The number of refugees arriving in South Korea plunged nearly 50 per cent to 1,417 last year.


Canada, Germany deliver shock World Relays wins

Despite that disappointment, the Americans still ended the two-day competition in Nassau with the most gold medals, five.


A strong leg by Olympic silver medallist Andre De Grasse and a solid exchange with anchor Aaron Brown put the Canadians out front in the men’s 4×200 and Brown raced home for the year’s best time of 1:19.42.

Brown said the team had been determined to make up for a dropped baton that knocked them out of Saturday’s 4×100.

“It did not go well yesterday,” said Brown. “But I’m glad we were able to break the curse, get the monkey off our backs and show the world what we are able to do in the relays.”

The win, the first in the event by a non-U.S. or Jamaican team at the World Relays, came after Canadian leadoff runner Gavin Smellie was called for a false start in the heats.

“There was maybe a little twitch, but I didn’t move,” said Smellie. “I was asking the officials to watch the video to see there was no false start.”

The officials agreed and the red card was withdrawn.

The United States, running without Justin Gatlin, were second in the final in 1:19.88 and Jamaica took third (1:21.09).

In the women’s 4×100, anchor Rebekka Haas held off Jamaica’s Sashalee Forbes to give Germany their first World Relays victory in 42.84 seconds

“We were just hoping to get a medal, but we got gold,” said German leadoff Alexandra Burghardt.

The United States won three of Sunday’s other finals.

Olympic bronze medallist Clayton Murphy outdueled Kenya’s Ferguson Rotich in the men’s 4×800 as the United States came home in 7:13.16 with Kenya running 7:13.70.

Olympian LaShawn Merritt anchored the Americans to a narrow victory over Botswana in the men’s 4×400, the Americans winning in 3:02.13, just 0.15 seconds ahead of Botswana.

There was no such drama in the women’s 4×400 where the Americans came home in 3:24.36, nearly four seconds ahead of Poland.

“These ladies blew that thing open for me,” said American anchor Natasha Hastings.

Host Bahamas finally struck victory in the finale of the night, the mixed 4×400, in 3:14.42.

The top eight finishers in the 4×100 and 4×400 for men and women automatically qualified for the IAAF world championships in London in August.

(Reporting by Gene Cherry in Raleigh, North Carolina; Editing by Peter Rutherford)

Budget to have another go at dole bludgers

The Turnbull government is going back to basics with its May 9 budget and having another crack at dole bludgers.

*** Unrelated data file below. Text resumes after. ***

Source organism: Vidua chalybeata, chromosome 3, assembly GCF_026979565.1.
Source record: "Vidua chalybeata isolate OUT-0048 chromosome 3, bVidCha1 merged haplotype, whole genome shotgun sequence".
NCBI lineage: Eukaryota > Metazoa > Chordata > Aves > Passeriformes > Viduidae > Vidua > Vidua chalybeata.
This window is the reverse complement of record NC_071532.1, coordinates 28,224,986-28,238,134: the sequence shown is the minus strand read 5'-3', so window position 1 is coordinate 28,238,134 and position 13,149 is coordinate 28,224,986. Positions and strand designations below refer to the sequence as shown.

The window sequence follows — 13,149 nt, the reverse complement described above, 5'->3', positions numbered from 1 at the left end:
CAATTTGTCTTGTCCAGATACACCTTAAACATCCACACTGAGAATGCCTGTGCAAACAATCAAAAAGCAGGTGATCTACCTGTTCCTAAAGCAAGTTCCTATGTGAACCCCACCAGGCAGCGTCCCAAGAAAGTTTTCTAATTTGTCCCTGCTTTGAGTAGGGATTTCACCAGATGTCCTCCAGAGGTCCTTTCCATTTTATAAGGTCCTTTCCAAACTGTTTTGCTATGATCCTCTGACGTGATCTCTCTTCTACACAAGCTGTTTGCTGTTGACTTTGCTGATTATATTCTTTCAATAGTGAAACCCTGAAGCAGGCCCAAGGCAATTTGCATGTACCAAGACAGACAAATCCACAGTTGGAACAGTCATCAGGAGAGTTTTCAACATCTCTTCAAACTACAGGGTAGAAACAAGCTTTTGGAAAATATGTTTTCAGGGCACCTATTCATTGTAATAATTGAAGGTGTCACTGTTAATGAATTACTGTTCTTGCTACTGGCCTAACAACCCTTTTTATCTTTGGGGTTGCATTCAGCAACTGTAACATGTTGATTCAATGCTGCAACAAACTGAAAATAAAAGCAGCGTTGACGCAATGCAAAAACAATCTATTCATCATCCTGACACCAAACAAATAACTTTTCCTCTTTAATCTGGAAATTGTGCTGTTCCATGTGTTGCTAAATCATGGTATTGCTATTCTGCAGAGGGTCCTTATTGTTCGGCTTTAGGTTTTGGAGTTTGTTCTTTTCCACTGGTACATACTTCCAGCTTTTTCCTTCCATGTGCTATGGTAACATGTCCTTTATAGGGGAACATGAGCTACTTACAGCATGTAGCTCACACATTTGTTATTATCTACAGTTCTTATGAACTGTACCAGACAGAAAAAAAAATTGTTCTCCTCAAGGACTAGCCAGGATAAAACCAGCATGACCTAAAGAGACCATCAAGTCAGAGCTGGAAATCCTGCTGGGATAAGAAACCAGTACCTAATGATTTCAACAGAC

After weeks of speculation over what the budget might bring to ease housing affordability pressures, Malcolm Turnbull has attempted to tone down expectations despite a red-hot property market in Sydney and Melbourne.

A new poll has found voters agreeing with the prime minister about housing affordability, saying while it’s an important issue it isn’t necessarily a top priority.

The government will crack down on people who claim welfare but won’t participate in work-for-the-dole schemes, closing a loophole that allows payments to continue despite people refusing interviews or placements.

Employment Minster Michaelia Cash says there is a cohort of people in Australia that actively says no to suitable work

“I think all taxpayers would rightly expect that those who can work should work and our welfare system should be there as a genuine safety net, not as something that people can choose to fund their lifestyle,” she told reporters in Brisbane on Monday.

Labor frontbencher Katy Gallagher is a “bit suspicious” when a coalition government attempts to demonise and attack those who rely on welfare.

“We support rigour around people being responsible for the money they receive and actually having to play by the rules. There is no problem with that,” she told reporters in Canberra.

But Labor wants to make sure the government isn’t being “harsh and unfair” by attacking those who are most vulnerable.

However, Senator Gallagher welcomed a backflip by the government that will enable Australia’s most vulnerable people access to legal services under new funding arrangements.

The government will provide $39 million for community legal centres and $16.7 million for indigenous legal services in the budget.

“We’re actually announcing this in advance of the budget because we want to send a very clear signal about where the government’s priorities lie,” Attorney-General George Brandis told reporters in Brisbane.

The coalition has come under sustained fire from Labor, minor parties and community groups for not guaranteeing ongoing funding to the legal services, with previous commitments set to end on July 1.

Senator Gallagher said it was a humiliating about face by Senator Brandis.

“Just eight weeks out from these cuts taking effect, for those who have campaigned against the cuts, the victory is theirs today,” she said.

A new survey found a majority (57 per cent) of voters regard Medicare and hospitals as their top priority.